On Sunday, January, the class reconvened for session 2.
At the end of session 1, the instructor left with the student’s pheasant which was feathers, skin, bone, and wire supports for the wings and legs. The birds were tumbled dried in moisture absorbing media. https://www.norco.club/2017/12/18/taxidermy-class-session-1-all-students-learning-the-trade-and-technique-with-flying-colors/
Session 2 transforms the pheasant to being fully formed and mounted for a pose. The pictures depict the key steps 1) rebuilding the skull with clay and adding in glass eyes, 2) sizing a neck and cavity form to the bird, 3) adjusting the wings and legs into a pose, 4) sewing head/neck skin, the chest skin, and the wing skin over the forms, 5) mounting the pose to a wall plaque, 6) making many fine adjustments of the wings, feathers, and the pose. Students left the class with their pheasant ready for display. Over the next 8 weeks, as the pheasant’s skin will dry further – it will tighten up, locking the pose permanently.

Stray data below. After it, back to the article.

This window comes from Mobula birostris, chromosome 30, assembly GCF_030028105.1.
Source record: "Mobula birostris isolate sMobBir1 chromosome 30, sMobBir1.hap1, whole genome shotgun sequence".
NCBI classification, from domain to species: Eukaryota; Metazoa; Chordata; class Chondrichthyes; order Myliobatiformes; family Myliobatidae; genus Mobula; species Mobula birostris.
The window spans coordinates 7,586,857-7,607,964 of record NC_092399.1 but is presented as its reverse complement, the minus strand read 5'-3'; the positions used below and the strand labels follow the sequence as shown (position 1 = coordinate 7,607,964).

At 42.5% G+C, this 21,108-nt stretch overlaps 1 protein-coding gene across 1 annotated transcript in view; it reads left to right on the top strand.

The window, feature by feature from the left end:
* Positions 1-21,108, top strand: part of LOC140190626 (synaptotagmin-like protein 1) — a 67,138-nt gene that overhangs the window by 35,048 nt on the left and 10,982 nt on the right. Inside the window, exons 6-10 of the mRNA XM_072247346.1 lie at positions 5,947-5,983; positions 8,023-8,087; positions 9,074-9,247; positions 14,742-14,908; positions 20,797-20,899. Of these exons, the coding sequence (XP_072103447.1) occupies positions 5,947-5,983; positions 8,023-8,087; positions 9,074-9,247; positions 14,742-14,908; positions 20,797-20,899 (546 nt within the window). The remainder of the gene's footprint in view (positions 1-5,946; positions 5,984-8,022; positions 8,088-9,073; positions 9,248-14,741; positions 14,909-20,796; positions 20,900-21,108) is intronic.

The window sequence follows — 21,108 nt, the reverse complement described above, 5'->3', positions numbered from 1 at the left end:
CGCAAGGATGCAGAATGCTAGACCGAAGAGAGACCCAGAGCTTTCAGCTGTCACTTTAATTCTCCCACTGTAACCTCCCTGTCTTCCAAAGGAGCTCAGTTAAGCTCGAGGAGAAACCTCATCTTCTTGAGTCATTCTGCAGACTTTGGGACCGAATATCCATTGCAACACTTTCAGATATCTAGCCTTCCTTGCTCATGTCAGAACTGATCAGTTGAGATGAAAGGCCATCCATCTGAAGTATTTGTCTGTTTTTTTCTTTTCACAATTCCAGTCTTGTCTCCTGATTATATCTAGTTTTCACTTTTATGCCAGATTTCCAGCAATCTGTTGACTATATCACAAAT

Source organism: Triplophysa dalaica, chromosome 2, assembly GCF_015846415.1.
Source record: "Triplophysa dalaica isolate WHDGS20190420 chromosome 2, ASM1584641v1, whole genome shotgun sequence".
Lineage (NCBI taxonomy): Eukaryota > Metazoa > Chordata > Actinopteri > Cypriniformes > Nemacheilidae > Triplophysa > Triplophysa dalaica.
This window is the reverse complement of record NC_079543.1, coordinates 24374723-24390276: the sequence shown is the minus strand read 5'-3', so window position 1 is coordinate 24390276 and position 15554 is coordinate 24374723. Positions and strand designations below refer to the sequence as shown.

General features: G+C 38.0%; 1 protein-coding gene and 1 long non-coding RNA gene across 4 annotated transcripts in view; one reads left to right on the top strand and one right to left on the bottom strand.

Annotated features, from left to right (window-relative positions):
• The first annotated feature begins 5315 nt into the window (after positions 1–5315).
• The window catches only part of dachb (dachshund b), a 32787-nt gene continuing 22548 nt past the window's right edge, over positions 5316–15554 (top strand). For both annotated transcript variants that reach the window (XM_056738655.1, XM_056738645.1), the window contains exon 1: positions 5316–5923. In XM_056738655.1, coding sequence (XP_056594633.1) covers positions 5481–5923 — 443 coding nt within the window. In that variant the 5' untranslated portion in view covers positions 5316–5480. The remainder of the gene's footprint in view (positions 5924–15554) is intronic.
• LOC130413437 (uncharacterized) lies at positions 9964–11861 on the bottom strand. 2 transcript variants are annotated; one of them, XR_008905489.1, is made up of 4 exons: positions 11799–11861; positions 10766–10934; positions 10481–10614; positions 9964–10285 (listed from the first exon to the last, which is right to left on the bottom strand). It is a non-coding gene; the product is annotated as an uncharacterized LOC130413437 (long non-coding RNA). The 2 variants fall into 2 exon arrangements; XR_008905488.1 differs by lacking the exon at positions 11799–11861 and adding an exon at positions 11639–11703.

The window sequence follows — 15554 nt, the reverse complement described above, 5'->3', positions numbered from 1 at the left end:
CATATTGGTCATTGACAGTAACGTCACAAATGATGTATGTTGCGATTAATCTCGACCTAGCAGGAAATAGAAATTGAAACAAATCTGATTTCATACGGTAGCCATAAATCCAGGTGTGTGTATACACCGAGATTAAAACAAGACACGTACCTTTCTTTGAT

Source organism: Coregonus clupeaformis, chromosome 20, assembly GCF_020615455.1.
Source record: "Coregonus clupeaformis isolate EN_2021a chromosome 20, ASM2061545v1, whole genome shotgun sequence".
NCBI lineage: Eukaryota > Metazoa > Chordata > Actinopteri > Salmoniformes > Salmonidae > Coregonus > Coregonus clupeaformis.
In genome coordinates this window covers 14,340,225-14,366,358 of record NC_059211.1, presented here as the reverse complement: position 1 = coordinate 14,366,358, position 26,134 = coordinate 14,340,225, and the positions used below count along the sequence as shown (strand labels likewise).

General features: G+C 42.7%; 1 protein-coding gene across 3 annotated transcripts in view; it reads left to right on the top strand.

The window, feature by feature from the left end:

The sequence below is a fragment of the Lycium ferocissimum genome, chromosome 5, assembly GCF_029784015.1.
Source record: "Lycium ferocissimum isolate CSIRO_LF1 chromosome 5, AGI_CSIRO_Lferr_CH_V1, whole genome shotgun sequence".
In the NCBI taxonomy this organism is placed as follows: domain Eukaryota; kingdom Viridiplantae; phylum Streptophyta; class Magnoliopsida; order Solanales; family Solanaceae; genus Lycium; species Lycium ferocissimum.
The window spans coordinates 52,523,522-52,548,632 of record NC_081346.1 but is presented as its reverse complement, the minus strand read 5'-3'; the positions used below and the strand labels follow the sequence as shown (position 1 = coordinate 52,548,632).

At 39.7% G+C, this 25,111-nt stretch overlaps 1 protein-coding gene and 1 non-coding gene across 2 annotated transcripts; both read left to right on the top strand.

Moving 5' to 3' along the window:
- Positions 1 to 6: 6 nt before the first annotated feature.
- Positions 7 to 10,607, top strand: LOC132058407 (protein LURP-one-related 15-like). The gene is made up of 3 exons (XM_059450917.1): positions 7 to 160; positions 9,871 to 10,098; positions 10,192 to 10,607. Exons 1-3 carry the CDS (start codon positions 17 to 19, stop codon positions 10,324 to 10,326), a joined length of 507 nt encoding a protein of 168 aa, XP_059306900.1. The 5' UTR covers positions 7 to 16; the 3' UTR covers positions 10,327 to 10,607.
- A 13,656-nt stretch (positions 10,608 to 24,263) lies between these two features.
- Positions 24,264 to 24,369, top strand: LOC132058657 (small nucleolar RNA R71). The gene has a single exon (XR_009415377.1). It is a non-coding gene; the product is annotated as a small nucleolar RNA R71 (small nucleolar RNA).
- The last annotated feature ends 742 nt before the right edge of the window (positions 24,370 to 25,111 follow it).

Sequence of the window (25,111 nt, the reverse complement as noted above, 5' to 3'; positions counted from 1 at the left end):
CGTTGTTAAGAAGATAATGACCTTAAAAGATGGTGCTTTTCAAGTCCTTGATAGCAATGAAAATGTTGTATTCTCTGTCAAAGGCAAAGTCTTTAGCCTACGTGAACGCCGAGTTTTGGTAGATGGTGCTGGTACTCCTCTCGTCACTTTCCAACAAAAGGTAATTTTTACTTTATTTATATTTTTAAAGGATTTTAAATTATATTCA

Every student is proud of their newly learned taxidermy work and deeply appreciative of Curt, the taxidermist, who imparted a wealth of knowledge and confidence for everyone. Students can now take on future bird projects – be it ducks, geese, turkeys, more pheasants, quail, or grouse. The process steps they learned are the same, however each type bird has unique characteristics such as body fat and size that will take patience and focus, affecting total time to mount it– with the end result being a life-size bird that students can recall their time afield.